The U.S. Environmental Protection Agency (EPA) announced the release of the Safe Drinking Water Act (SDWA) dashboard. The SDWA dashboard is a user-friendly website presenting data about violations and the compliance status of public water systems. The website contains interactive charts and graphs providing information regarding public water systems’ compliance with federal drinking water regulations and enforcement actions. Annual statistics and five-year trends for U.S. public drinking water systems in easy-to-read bar chart and pie graph formats are included in the dashboard, and all data on the website can be downloaded, exported and printed. The SDWA dashboard is the latest in a series of online dashboards available through EPA’s Enforcement and Compliance History Online (ECHO) website.


Chandler Systems Inc. announced Brett Wilfong has been hired as the company’s business development manager, and Ted Cooksey has joined the company as the national sales manager. Wilfong brings more than 20 years of sales experience in the wastewater and water treatment industries, and Cooksey has more than 40 years of experience in the water treatment industry.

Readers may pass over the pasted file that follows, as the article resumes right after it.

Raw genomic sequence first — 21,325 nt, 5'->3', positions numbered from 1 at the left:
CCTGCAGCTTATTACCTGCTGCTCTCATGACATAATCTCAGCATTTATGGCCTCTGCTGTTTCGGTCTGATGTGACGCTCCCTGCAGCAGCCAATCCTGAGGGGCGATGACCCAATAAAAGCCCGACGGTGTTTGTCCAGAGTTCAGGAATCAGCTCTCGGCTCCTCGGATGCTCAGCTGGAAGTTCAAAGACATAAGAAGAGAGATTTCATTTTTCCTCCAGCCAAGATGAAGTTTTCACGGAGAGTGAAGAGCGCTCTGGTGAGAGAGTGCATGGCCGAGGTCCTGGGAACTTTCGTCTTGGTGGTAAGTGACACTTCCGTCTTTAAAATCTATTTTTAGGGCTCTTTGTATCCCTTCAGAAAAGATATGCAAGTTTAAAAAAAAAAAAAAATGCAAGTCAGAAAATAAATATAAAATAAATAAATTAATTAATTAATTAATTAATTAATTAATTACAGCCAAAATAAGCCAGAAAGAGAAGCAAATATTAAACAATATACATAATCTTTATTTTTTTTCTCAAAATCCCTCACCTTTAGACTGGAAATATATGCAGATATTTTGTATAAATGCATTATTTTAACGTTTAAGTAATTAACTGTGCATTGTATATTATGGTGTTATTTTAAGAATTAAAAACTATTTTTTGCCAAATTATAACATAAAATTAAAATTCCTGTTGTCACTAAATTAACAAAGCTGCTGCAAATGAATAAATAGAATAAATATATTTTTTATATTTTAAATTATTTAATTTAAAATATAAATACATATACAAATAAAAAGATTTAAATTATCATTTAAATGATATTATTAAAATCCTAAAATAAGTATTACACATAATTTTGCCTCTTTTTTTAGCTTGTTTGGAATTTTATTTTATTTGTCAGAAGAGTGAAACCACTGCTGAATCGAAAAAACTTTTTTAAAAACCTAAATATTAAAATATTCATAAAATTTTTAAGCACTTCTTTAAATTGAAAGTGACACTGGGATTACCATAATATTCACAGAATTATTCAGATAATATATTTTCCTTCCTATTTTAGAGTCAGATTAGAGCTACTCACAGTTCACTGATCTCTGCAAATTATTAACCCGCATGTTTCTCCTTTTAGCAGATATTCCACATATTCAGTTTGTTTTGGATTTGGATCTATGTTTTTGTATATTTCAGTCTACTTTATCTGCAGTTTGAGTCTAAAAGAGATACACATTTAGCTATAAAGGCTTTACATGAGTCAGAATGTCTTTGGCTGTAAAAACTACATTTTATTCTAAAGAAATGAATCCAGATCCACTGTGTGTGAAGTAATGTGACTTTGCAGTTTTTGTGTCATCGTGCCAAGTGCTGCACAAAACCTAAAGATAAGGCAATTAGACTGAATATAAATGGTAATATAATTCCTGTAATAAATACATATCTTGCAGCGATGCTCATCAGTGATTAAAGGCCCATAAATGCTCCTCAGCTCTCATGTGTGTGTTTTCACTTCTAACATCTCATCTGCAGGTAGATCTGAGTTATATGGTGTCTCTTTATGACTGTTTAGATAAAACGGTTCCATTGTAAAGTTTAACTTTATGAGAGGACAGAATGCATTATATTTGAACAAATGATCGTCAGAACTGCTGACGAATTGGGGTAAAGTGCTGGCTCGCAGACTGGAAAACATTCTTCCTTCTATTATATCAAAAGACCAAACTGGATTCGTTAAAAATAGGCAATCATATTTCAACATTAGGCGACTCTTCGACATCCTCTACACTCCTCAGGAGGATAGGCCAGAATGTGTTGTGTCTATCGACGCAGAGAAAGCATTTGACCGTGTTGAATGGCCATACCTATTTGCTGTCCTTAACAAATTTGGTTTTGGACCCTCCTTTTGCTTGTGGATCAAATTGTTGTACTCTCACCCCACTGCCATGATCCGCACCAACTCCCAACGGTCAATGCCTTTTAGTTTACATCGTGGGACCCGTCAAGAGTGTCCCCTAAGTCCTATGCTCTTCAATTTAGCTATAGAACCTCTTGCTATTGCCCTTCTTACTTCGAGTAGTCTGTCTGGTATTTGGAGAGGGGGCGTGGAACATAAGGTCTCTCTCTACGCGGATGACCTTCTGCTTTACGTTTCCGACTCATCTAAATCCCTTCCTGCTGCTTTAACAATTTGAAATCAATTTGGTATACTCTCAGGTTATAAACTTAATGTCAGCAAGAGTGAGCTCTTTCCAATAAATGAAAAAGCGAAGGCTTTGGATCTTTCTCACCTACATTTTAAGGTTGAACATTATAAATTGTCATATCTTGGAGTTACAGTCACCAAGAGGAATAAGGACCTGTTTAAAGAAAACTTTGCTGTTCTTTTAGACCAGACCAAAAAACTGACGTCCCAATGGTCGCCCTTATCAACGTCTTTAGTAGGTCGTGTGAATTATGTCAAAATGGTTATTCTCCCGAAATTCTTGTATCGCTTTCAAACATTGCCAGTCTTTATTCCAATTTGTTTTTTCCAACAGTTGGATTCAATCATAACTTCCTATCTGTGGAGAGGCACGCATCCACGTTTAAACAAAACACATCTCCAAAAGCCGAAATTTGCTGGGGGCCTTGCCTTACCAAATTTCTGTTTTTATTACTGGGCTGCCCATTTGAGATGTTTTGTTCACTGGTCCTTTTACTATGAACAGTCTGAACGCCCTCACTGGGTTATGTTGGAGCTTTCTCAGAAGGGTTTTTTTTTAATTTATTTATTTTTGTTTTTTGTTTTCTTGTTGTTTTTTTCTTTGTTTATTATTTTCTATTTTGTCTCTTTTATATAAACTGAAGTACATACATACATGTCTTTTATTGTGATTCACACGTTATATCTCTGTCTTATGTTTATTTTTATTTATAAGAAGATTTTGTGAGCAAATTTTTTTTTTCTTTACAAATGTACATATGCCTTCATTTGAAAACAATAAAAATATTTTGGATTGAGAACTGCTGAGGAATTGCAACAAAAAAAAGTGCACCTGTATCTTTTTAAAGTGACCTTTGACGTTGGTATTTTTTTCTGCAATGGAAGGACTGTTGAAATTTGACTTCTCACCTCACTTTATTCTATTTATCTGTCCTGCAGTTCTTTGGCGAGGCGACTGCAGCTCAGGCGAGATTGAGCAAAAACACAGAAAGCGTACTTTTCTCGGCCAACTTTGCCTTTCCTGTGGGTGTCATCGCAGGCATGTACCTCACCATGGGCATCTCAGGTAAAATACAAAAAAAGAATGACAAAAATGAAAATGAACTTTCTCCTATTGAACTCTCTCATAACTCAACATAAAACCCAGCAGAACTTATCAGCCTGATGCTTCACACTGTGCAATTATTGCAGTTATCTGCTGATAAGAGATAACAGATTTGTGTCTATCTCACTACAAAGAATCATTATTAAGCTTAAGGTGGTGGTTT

Corvias Solutions announced Jason Washington and John Campagna have joined the company as vice presidents of partnership development. Both Washington and Campagna will help municipalities in the Chesapeake Bay region understand the benefits of a community-based public-private partnership solution for stormwater and infrastructure challenges.

Editor’s note: In the March 2015 issue of Water Technology on page 16, boiling of water, as in distillation, as another effective means to kill microorganisms, including Cryptosporidium and Giardia lamblia, was inadvertently not mentioned. We apologize for the omission.